ReNaissance bail out plan mired in politics
The National Social Security Authority (NSSA) general manager James Matiza on Thursday updated the board on the government’s proposal for the pension fund to invest in ReNaissance Financial Holdings Limited (RFHL).
Last Thursday’s board meeting followed the May 17 indaba where Finance minister Tendai Biti made a formal approach to the pension fund to invest US$20 million in RFHL, a move that would bail out ReNaissance Merchant Bank (RMB). Biti told NSSA that the proposal had been approved by cabinet.
A wholly owned subsidiary of RFHL, RMB is technically insolvent with a negative capital base of US$16,6 million attributed to poor corporate governance by the founding directors. The founding directors — Patterson Timba and Dunmore Kundishora — have already been banished from holding any senior position in any banking institution for five years.
NSSA said last week an auditing firm would evaluate whether it makes sense or not to invest in RFHL. “In the light of the difficulties in which Renaissance has found itself in, we consider it prudent to seek the assistance of an auditing firm in examining the financial institution’s current position and future prospects.
“The firm will be asked, after evaluating the business, to make a recommendation on the proposed investment,” Matiza said. The auditing firm would then present a report to the board’s investment committee, according to people familiar with the developments. It its report, the auditing firm, would use the Reserve Bank of Zimbabwe audit of RMB which unearthed serious financial transgressions at the bank attributed to its holding company and founding directors.
While NSSA is working towards investing in RFHL, Jayesh Shah, the businessman who blew the whistle on Timba, is taking his fight to another level after reporting the RFHL founder to the police on Tuesday “for obtaining money by false pretences”. Shah insisted that Timba had reneged on an agreement in which the Indian businessman was entitled to half of the not less than US$25 million capital-uplift over a US$5 million loan.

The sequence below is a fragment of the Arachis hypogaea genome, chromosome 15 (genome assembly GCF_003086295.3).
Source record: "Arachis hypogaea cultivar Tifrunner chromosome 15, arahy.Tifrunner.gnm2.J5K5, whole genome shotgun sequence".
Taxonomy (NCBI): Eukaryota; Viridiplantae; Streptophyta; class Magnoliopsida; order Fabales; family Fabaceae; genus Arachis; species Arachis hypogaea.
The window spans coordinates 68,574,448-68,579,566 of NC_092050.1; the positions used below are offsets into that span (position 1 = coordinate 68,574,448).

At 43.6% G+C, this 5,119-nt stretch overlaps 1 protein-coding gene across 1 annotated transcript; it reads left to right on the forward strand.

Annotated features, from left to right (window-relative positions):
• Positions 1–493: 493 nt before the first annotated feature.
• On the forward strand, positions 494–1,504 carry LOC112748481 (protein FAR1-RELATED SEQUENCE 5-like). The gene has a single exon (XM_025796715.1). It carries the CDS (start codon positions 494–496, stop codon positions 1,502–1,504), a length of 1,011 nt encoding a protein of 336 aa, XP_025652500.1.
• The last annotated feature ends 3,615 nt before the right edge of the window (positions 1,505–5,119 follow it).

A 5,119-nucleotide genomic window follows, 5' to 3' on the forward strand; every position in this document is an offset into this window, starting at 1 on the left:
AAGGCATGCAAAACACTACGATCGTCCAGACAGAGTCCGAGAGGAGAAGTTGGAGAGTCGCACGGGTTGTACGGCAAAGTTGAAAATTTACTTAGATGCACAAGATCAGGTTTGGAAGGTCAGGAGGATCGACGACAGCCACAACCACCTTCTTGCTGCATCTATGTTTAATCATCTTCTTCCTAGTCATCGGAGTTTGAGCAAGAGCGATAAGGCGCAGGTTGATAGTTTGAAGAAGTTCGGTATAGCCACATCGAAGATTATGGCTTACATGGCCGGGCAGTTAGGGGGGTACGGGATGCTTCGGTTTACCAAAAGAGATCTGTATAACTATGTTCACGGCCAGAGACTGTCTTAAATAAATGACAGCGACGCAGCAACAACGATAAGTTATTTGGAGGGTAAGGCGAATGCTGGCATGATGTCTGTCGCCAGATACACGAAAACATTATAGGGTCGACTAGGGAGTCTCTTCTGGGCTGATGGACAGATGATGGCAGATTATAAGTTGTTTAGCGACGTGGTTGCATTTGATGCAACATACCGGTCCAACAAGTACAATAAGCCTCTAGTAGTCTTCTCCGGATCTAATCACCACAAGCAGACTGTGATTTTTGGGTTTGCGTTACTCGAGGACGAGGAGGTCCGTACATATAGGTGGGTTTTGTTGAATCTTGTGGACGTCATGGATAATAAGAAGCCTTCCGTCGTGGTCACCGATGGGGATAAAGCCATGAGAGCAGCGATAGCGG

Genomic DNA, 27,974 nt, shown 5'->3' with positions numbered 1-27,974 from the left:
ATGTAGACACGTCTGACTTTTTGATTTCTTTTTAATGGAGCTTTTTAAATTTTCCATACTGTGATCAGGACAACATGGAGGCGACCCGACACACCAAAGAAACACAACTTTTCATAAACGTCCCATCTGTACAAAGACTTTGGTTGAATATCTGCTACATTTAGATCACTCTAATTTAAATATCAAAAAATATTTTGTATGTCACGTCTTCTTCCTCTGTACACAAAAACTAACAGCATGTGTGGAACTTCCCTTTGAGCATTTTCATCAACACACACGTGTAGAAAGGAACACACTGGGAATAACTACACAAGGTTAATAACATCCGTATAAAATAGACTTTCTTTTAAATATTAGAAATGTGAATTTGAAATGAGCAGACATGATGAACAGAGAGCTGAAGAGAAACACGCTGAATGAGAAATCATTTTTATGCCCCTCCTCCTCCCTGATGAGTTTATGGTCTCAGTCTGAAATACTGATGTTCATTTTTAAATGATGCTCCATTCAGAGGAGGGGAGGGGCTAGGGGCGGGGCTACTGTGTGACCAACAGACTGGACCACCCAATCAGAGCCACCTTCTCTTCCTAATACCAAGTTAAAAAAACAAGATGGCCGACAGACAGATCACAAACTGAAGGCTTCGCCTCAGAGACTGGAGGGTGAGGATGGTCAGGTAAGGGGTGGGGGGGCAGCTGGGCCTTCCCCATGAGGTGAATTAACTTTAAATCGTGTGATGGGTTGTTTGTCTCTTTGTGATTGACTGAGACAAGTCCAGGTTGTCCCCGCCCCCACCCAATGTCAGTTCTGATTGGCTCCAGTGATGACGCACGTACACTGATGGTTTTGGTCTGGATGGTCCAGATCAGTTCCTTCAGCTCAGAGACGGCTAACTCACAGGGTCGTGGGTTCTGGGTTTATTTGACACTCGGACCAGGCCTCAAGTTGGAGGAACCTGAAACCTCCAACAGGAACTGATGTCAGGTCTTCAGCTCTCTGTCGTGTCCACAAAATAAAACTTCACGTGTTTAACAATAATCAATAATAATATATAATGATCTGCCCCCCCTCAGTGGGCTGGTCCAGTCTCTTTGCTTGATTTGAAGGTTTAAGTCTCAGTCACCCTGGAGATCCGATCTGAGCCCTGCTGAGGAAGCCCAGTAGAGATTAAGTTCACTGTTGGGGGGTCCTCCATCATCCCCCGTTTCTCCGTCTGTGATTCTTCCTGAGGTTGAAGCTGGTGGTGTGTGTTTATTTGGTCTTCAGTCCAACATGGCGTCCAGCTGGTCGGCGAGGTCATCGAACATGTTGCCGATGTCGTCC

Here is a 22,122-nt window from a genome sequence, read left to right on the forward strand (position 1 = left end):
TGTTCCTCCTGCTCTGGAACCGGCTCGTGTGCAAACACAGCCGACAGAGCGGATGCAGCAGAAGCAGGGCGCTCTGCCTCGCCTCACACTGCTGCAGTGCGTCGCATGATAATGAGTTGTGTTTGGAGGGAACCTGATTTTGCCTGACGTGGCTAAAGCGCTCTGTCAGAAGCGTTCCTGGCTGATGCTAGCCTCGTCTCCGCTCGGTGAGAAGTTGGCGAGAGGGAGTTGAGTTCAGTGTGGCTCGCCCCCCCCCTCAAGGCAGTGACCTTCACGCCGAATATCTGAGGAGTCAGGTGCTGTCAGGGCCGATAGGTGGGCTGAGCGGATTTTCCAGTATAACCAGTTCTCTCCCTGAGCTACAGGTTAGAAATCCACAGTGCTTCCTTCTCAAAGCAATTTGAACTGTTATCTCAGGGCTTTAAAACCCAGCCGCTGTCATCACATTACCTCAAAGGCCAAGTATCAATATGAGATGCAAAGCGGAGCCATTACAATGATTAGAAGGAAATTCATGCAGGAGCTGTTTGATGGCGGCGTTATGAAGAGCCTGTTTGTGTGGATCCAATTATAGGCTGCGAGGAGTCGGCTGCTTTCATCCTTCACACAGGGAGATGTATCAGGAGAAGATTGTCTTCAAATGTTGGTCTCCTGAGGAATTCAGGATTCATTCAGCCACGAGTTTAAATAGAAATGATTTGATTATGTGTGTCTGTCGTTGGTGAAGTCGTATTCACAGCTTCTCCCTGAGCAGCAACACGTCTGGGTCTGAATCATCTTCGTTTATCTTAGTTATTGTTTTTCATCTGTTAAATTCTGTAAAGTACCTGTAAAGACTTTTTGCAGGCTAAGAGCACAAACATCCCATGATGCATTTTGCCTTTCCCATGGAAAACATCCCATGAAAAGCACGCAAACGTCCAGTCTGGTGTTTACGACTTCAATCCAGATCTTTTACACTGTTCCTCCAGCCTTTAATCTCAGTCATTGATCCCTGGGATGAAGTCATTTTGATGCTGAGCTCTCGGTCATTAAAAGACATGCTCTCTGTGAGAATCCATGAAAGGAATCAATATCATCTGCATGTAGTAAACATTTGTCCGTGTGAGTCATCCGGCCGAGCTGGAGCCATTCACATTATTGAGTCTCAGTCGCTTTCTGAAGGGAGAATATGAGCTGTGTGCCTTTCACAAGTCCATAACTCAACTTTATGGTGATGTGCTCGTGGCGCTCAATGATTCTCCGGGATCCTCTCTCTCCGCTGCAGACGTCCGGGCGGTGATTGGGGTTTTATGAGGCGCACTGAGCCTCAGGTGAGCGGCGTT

If it was not for the capital uplift of no less than US$25 million, Shah would not have given Timba the money on a low-interest rate of 9% per annum at a time banks were quoting rates of over 50% per annum, sources said on Friday. Timba was not answering his mobile phone on Friday but later told Standardbusiness to send questions via short message service (SMS). He did to respond to the inquiries.
The NSSA-RFHL deal is now threatening to split cabinet along political lines with Zanu PF ministers against the intervention. This has seen a number of articles appearing in the state-controlled media attacking Biti for intervening to save RMB from collapse, a move they allege would kill confidence in the banking sector. The Zimbabwe Standard